Much has been made of LeBron James returning to the NBA Finals to face the San Antonio Spurs.
It seemed like a lifetime ago, but it's only been six years since the Spurs won their last title, dispatching James and his misfit cast of Cleveland Cavaliers in four games.
The sweep was painful, but predictable.
James assuredly remembers the defeat.
"It's been a while since I've seen the series," James said on Wednesday. "It was tough. We ran against a team that was more superior, more experienced, more better -- that's not even a word -- better than we were at the time.
"I have something in me that they took in '07; beat us on our home floor, celebrated on our home floor. I won't forget that."
Comparing the 2007 Cleveland Cavaliers and the 2013 Miami Heat is like comparing pineapples and pine cones.
Cleveland started James, Daniel Gibson, Drew Gooden, Sasha Pavlovic and Zydrunas Ilgauskas. Miami features Hall of Famers-in-wait in Dwyane Wade and Chris Bosh, alongside Mario Chalmers and Udonis Haslem.
The Cavs won 50 games that season and had the seventh-best record in the NBA. The Heat won 66 this season and clinched home-court advantage throughout the playoffs early.
Oh, and they also won the NBA title last season and lost in the Finals the season before.
"I have a lot more weapons with me," said James in one of the biggest understatements in recent basketball memory.
The teams are different, but the philosophy facing James is somewhat similar.
Throughout the Eastern Conference playoffs, James himself evoked his Cleveland persona. There were games James had to dominate because of the ineffectiveness of both Wade and Bosh.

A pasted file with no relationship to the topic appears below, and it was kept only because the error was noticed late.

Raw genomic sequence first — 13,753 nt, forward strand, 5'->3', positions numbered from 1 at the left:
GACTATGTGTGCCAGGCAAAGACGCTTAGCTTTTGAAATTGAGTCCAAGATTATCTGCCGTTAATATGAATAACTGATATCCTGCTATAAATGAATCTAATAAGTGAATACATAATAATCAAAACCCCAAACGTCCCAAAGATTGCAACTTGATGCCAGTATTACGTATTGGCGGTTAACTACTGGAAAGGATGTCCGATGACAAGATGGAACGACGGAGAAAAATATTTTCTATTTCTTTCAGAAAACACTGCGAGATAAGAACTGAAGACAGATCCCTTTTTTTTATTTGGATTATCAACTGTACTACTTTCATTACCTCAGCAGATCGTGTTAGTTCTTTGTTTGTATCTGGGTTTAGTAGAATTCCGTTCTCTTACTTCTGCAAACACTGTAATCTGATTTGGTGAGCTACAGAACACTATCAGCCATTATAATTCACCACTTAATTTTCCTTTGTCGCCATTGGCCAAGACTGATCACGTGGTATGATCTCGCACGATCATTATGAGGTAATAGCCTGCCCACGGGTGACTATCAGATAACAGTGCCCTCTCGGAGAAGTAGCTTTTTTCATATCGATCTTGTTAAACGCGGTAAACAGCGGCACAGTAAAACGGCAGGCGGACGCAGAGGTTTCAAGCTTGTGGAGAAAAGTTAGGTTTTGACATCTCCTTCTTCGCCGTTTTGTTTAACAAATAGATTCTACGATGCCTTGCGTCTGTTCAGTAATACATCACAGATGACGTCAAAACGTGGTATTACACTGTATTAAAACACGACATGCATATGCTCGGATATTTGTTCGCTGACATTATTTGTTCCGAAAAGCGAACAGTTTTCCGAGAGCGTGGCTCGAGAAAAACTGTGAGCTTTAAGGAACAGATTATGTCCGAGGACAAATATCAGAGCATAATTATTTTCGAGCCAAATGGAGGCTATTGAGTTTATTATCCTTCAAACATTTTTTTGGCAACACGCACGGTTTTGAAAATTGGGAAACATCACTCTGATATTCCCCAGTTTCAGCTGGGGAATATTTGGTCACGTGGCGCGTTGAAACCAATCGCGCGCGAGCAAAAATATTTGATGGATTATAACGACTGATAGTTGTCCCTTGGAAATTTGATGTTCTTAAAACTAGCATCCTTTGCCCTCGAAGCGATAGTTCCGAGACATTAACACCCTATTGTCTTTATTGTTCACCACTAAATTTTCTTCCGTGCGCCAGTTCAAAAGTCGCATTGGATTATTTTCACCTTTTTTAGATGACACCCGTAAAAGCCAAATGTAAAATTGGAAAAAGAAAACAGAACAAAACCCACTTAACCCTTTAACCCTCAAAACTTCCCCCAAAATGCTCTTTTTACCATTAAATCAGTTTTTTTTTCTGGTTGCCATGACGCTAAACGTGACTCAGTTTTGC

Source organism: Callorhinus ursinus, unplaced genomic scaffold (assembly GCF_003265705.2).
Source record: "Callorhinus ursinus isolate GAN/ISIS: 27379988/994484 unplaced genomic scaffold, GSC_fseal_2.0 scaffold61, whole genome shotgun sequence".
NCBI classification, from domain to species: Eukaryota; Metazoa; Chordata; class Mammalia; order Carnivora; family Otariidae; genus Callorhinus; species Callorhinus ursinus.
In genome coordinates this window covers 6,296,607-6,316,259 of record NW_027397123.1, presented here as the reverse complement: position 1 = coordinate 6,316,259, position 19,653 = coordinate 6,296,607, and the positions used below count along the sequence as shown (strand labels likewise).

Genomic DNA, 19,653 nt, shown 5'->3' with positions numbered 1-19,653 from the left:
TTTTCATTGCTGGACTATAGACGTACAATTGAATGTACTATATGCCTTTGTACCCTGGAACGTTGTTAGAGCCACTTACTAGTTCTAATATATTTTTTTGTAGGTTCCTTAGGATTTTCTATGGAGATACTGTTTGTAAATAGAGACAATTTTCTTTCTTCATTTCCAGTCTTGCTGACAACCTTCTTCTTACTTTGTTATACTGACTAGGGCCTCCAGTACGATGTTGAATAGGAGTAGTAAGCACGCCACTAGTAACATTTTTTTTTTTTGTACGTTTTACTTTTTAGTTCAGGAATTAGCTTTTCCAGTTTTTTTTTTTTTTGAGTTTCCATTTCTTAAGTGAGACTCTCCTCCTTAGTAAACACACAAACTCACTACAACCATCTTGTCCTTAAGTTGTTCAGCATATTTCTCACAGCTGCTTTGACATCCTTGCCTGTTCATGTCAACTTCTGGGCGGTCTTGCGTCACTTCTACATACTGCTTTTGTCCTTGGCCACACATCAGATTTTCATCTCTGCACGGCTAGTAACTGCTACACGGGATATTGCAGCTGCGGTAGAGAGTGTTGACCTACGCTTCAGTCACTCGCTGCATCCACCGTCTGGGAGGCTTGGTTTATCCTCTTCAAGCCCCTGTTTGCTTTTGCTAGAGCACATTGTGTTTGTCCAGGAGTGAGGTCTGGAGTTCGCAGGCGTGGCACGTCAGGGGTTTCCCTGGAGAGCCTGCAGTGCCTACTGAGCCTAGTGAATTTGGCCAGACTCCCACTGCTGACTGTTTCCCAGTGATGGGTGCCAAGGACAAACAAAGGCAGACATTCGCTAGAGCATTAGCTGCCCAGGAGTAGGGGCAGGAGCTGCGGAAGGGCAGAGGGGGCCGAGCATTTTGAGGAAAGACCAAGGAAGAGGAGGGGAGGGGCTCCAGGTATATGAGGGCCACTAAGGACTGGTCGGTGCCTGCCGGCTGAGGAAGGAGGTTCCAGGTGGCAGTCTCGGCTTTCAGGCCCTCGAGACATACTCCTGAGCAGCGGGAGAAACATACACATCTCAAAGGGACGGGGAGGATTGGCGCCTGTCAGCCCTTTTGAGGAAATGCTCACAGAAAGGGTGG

But perhaps the biggest difference in this whole series doesn't have to do with the fellas in Heat jerseys. The biggest difference resides in the man wearing a No. 6 Heat jersey.
After the Heat finally eliminated the Indiana Pacers in seven games in the Eastern Conference Finals, James said he was "20, 40, 50 times better than I was in the '07 Finals."
Wade joked that James is "50, 60, 70 times better than he was in 2007."
Since that Finals defeat, James has won four MVP awards and an NBA title. His game has evolved in that he's now a force on the low post and even from the 3- point line, where he shot a career-best 40 percent.
And James is a more weathered man.
He became an instant villain after "The Decision," his ill-conceived television show to announce his intention of signing with the Heat. Then, in his first season in South Beach, James and the Heat were bounced in the NBA Finals by the Dallas Mavericks.
"Just smarter, a lot smarter, more experienced, older, more mature both on and off the floor," James said. "And I think that's the most important thing. I've matured as a basketball player. I've matured as a man. And it has allowed my game to sprout."
And sprout it has. So has his basketball IQ and his confidence is astronomically high.
James may not have watched the 2007 Finals much, but he certainly remembered what the Spurs did to stifle him.
"When I got the ball, they kept me on the sideline," James said. "They went under a lot of my pick-and-rolls and dared me to shoot. Back in '07, I ran a lot of pick-and-rolls. They funneled me to the sideline with Duncan and (Fabricio) Oberto and Bruce Bowen and Michael Finley, and those guys funneled me to the sideline and dared me to shoot it, and didn't allow me to get to the paint where I did most of my damage back in '07.
Now, James also has the answers.
"If you go into my pick-and-roll now, I'm going to shoot," he said. "And I'm confident I'm going to make every last one of them. I'm just more confident in my ability to shoot the ball."
Perhaps the most chilling statement James made to the media came immediately after breaking down the Spurs defense back then and how it won't work six years later.
"Like I said, I'm a better player, and you can't dare me to do anything I don't want to do in 2013."
Yeah, James remembers that 2007 Finals loss. He remembers it well.